I also budget for clothes related to extracurriculars. Both of my kids are involved in sports that require uniforms or competition outfits. My daughter twirls baton competitively. For each competition, she needs several outfits, shoes, and accessories. She finally has slowed down in growing. Last year, she grew six inches and I was buying outfits every two or three months. We recently bought two new outfits at $100 each, with around $50 of related accessories. These costumes are constructed with straps that can accommodate any further height growth (she’s already 5’6”). Additionally, my husband, daughter and son are black belts in Tae Kwon Do. About twice a year, they need new uniforms ($100 x 3), uniform t-shirts ($20 x 3) and new sparring gear ($100 x 3).

My kids are also in bands and orchestras that require all-black clothing. My son’s ensemble requires a tuxedo, and we paid $130 for the full tuxedo two years ago. The band department knows that kids do grow and has a program where you can buy only the separate pieces needed. Last year, we only had to buy a new shirt ($20) and have managed to keep the original main pieces going for two years. During this next school year, I will need to purchase a new pair of pants ($40). My daughter plays in middle school band, and they both play in an orchestra that requires all black clothes and shoes. Finding a modest black dress is difficult. In previous years, I was able to buy from the juniors department ($25). This year, there weren’t any options that were long enough or had sleeves so we purchased separates: a ruffled top, sweater, skirt, and low black heels ($100). Her brother wears his tuxedo pants and I only had to purchase a black tuxedo shirt, black tie, and black dress shoes ($175).

For church clothes, my daughter wears some version of her school clothes with a few dressy pieces added in ($200 a year) while her brother has a church “uniform” of khaki pants, polo shirts, casual shoes, and sweaters ($200). At special holidays, I may buy them new outfits, but we are well past the days of cute Easter dresses. My husband just wears his work clothes, so no added expense there.

Finally, one of the the biggest expenses in the clothing budget is shoes — especially for my son, who has very narrow size 15 feet. He only likes Nikes, and they are really the only athletic shoes that are narrow enough. At the start of the school year, we buy one pair of Nikes ($100), a pair of casual dress shoes ($40), and black dress shoes. Because of the shoe size, the dress shoes usually come from Nordstrom Rack ($100+). Usually, he makes it to the end of the school year with the one pair of everyday tennis shoes. This year, he did not and I had to lay out another $80 in the last month of school. We go into the Nike store and they point us to the available options. If I can get the shoes for under $100, that’s a good day — but because he wears these shoes everyday, it is one area that I just spend the money and don’t force a hunt for cheaper options.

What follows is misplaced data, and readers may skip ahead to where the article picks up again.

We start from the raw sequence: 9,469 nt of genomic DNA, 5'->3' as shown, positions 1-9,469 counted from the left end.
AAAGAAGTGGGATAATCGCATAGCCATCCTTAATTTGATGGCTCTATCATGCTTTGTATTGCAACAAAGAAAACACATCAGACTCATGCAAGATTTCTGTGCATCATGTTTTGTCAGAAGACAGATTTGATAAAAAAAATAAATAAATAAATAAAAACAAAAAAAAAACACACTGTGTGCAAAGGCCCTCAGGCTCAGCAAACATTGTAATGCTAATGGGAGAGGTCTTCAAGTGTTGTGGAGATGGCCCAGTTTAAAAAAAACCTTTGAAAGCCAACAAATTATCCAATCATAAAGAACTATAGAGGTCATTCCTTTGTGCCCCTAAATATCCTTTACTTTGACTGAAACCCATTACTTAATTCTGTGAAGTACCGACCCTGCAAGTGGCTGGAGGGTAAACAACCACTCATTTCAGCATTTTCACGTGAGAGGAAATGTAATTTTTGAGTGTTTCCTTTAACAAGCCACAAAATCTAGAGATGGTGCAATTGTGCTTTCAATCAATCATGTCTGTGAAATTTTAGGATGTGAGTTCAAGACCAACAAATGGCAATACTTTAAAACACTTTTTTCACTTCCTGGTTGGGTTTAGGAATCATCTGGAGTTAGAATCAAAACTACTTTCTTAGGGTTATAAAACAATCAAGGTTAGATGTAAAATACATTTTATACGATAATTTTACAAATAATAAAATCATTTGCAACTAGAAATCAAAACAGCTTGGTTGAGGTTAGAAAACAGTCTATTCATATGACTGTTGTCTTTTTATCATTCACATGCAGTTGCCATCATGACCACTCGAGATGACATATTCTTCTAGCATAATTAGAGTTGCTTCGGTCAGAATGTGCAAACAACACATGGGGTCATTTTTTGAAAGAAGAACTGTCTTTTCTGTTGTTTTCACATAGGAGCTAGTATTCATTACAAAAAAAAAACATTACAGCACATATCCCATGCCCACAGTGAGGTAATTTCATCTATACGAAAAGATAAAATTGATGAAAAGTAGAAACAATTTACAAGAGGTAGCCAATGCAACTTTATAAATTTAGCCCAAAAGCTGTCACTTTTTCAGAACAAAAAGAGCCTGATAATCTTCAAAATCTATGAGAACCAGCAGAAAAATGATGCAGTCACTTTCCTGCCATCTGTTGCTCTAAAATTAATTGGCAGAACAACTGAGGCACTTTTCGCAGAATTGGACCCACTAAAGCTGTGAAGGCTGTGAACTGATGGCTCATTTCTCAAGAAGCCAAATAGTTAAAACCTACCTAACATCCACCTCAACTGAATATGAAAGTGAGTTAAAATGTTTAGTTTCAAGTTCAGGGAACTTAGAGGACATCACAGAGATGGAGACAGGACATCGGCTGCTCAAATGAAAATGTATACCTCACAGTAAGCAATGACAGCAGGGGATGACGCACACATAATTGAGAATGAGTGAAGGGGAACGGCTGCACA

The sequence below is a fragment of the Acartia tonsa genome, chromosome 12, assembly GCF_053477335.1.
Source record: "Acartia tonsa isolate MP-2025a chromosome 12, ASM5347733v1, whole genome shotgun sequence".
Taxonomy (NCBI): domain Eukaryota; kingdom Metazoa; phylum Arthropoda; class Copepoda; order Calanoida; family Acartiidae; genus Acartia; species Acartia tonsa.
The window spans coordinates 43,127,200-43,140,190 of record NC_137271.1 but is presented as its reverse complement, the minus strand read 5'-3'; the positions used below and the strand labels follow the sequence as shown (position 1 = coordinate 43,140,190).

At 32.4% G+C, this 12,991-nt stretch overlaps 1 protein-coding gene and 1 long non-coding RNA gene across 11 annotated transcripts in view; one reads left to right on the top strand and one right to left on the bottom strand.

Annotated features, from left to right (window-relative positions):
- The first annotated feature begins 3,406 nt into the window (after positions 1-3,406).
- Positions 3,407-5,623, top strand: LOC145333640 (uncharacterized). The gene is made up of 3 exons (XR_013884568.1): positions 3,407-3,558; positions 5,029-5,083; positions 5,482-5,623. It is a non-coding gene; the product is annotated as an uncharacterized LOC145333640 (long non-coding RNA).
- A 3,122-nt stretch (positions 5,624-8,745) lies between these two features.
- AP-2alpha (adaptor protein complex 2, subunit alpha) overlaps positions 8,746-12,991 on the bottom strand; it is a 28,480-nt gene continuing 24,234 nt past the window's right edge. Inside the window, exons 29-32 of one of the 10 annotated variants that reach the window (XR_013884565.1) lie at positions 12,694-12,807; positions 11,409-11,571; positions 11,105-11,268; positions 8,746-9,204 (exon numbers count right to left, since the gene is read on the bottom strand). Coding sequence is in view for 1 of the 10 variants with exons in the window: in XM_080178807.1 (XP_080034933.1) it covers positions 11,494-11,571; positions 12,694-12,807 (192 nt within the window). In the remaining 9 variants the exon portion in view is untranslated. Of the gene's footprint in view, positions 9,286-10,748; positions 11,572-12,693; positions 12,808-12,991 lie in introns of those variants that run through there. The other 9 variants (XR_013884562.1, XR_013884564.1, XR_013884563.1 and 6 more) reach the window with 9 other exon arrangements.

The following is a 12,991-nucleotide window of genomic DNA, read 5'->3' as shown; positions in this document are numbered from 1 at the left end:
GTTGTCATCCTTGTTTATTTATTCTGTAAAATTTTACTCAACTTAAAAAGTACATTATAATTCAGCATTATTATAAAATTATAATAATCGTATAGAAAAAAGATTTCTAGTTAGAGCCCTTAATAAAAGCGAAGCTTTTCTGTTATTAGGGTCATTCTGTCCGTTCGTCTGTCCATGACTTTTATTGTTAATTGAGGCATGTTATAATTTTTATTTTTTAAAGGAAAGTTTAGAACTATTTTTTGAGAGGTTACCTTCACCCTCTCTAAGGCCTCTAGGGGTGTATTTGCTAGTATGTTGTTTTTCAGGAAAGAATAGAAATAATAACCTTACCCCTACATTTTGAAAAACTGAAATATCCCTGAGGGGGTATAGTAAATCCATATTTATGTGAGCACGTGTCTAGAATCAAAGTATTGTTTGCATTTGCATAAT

Here’s the “good” in our family wardrobe budget: everyone is wearing the same sizes as they wore at the beginning of the year, even the adults. Back-to-school shopping will be wants instead of needs, which is usually a much easier process. I’m expecting to only buy a new pair of tuxedo pants for my son this fall, not the entire suit.

The “bad:” taking into account all of our clothing budget items from sports to tuxes, it probably totals $4,000+. This translates to around $300 a month, which seems about right. That number looks really awful as I type it, but after cataloging every category in our family clothing wardrobe, it feels realistic.

The “big” in our wardrobe budget encompasses the $4K we spend every year as well as the size 15 shoes that are lined up in my garage. Right now, those Nikes are bright turquoise blue and definitely kid-approved and even mom-approved. The first day we tried to buy them, the sweet salespeople at the register told me there’d be a sale the next day that would take 30 percent off the price. The wardrobe budget got a tiny bit of relief when we went back the next day to get the enormous, bold sneakers. After breaking all of this down, I need to keep looking for those wardrobe budget savings in other areas.

Amy Barnes is a writer published by sites like Romper, Motherly, McSweeney’s, Criexo, and many others. She has two kids, one husband, and two dogs that hinder and inspire her writing.

This story is part of The Billfold’s Clothing Series.